TULSA, OK – Thanks to a 23-yard game-winning field goal from Jacob Rainey late in the fourth quarter, the Tulsa Golden Hurricane rallied to stun two-time defending American Athletic Conference champion, UCF 34-31 Friday night.
The win, Tulsa’s first in conference play, ended any hopes of UCF making it to a New Year’s Six Bowl game and defending it’s conference crown in 2019. With Memphis and Cincinnati both playing simply stellar football this season, this may actually be the ironic silver lining for UCF, as things just weren’t meant to be for the UCF Knights.
A year after losing Heisman Trophy candidate McKenzie Milton to a horrific knee injury, and seeing Notre Dame transfer Brandon Wimbush flop at QB, and be moved to WR, true freshman Dillon Gabriel has simply overachieved at this point.
But at the end of the day, the 19-year-old Hawaiian-born southpaw is just that. A freshman.
For the season, Gabriel has completed 175-of-289 passes for 2,806 yards, 24 touchdowns and seven interceptions with a passer rating of 164.7, and a completion percentage of 60.8 percent
in the loss at Tulsa, he went 23-of-38 for 290 yards and one touchdown. While he did also have two interceptions, including a costly one in the final moments, there are some growing pains that should be expected from a frosh playing his first full season under center.
Perhaps it’s the ridiculous and high expectations from a quickly-becoming-spoiled fan base that is accustomed to 40-plus points a game, flashy statistics and New Year’s Day bowl games. While the neophyte Knights football program is still fresh off of a Peach Bowl win over Auburn, a self-claimed 2017 national championship and a 20-plus game win streak that stretched over two-plus years, the Knights needed a reality check.
And they got it out on the Dust Bowl.
There’s no shame in admitting that you lost, no shame in admitting that you lost to a quality team, but one of the reasons why many are quickly coming to hate both UCF and the Knights fan base is they are becoming that spoiled new rich kid that moves into your neighborhood, steals all the attention, your girlfriend, brags about it, making you want to beat him up, badly.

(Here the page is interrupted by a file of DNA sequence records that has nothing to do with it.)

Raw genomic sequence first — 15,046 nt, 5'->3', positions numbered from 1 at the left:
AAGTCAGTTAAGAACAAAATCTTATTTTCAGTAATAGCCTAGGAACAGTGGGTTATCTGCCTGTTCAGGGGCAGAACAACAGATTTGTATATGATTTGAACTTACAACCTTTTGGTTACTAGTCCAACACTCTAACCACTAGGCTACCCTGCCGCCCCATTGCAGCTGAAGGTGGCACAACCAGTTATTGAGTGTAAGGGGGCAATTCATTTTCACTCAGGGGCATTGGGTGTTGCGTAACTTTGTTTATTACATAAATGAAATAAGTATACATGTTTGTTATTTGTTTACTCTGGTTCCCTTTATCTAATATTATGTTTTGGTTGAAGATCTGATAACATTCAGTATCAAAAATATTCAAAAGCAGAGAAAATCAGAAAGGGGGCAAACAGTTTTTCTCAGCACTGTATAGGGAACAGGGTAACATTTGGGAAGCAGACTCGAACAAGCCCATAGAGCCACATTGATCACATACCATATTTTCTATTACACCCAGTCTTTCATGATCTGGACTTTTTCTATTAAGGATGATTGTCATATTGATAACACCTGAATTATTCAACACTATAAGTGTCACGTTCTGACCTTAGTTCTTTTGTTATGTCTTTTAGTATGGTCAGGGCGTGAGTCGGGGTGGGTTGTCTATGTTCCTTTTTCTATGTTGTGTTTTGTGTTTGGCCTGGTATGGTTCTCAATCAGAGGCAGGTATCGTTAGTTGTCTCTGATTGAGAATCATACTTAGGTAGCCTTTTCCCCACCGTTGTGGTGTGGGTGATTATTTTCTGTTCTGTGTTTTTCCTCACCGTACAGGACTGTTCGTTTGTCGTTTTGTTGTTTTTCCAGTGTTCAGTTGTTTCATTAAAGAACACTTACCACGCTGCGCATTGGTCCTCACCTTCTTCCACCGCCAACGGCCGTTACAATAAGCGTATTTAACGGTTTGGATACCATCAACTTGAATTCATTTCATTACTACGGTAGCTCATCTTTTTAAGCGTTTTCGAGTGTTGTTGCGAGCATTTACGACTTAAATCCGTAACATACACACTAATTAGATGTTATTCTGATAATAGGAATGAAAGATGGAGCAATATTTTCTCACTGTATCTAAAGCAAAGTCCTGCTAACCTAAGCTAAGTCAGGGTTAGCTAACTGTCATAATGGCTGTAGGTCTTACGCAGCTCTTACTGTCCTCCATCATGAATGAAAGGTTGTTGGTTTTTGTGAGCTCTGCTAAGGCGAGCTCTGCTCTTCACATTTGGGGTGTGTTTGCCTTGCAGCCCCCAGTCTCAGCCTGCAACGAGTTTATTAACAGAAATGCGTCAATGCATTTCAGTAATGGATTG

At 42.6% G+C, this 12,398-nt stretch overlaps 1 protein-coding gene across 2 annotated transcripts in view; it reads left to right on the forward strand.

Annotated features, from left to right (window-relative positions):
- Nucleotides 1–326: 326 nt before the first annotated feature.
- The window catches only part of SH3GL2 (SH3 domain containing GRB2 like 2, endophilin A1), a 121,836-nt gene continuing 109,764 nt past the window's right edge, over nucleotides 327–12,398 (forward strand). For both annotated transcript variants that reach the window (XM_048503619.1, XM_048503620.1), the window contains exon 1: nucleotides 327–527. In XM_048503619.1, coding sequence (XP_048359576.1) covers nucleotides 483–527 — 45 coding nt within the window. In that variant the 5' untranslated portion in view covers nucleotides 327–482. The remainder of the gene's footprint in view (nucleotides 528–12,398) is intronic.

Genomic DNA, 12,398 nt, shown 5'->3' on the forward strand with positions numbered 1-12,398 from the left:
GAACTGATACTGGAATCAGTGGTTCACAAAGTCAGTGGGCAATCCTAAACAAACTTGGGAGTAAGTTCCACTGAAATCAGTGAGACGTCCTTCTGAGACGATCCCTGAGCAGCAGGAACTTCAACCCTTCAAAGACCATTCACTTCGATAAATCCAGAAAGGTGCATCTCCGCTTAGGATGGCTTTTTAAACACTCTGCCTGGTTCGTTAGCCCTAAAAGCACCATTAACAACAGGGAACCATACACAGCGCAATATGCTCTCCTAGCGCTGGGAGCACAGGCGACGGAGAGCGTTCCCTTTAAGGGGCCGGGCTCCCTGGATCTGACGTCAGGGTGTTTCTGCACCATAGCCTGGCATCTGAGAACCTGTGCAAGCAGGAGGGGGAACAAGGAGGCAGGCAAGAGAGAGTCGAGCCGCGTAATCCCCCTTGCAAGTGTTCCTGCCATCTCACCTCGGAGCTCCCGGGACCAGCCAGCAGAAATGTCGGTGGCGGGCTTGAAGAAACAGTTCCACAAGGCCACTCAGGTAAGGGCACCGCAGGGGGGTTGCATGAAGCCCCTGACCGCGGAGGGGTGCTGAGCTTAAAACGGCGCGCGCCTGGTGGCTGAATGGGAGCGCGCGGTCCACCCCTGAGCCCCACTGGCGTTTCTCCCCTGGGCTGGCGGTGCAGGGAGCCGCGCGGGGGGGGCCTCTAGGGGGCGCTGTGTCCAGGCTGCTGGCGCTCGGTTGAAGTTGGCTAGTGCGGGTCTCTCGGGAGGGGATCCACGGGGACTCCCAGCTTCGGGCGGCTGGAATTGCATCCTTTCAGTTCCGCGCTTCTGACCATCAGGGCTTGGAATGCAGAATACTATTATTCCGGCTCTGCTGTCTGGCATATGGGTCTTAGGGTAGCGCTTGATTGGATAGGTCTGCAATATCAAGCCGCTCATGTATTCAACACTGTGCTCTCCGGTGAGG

UCF doesn’t have a inferiority complex problem, as record-wise they have done better than their fellow Sunshine State brethren, but a superiority complex that is quickly shifting towards an entitled arrogance that is making UCF turn into the one thing that they—and their fan base—hate the most, a smug and entitled group that is becoming too spoiled, too quickly by recent success.
In getting to see the brilliance of Gabriel down at the Bounce House vs. Stanford and at Heinz Field at Pitt, you cannot help be feel blessed in seeing such talent coming to Orlando—all the way from Hawaii!—and that the program is going to be in great hands, whether it is under Gabriel, Mack Jr. or even Milton.
Bottom line is that while 2019 is all but done, UCF needed this to get a chance to re-boot the brand, rebuild the program under Gabriel, and just take a step back and revamp for 2020. Believe me when I say that Gabriel will bounce back even better next season and have his name included on all the preseason quarterback and Heisman Trophy watch lists going forward.
Call 2019 a gap year for UCF, if it makes you feel better.
In the case of this year, as stated earlier, there’s no shame in not being as good as you were in the past, as things just weren’t meant to be for both Gabriel and the Knights in 2019.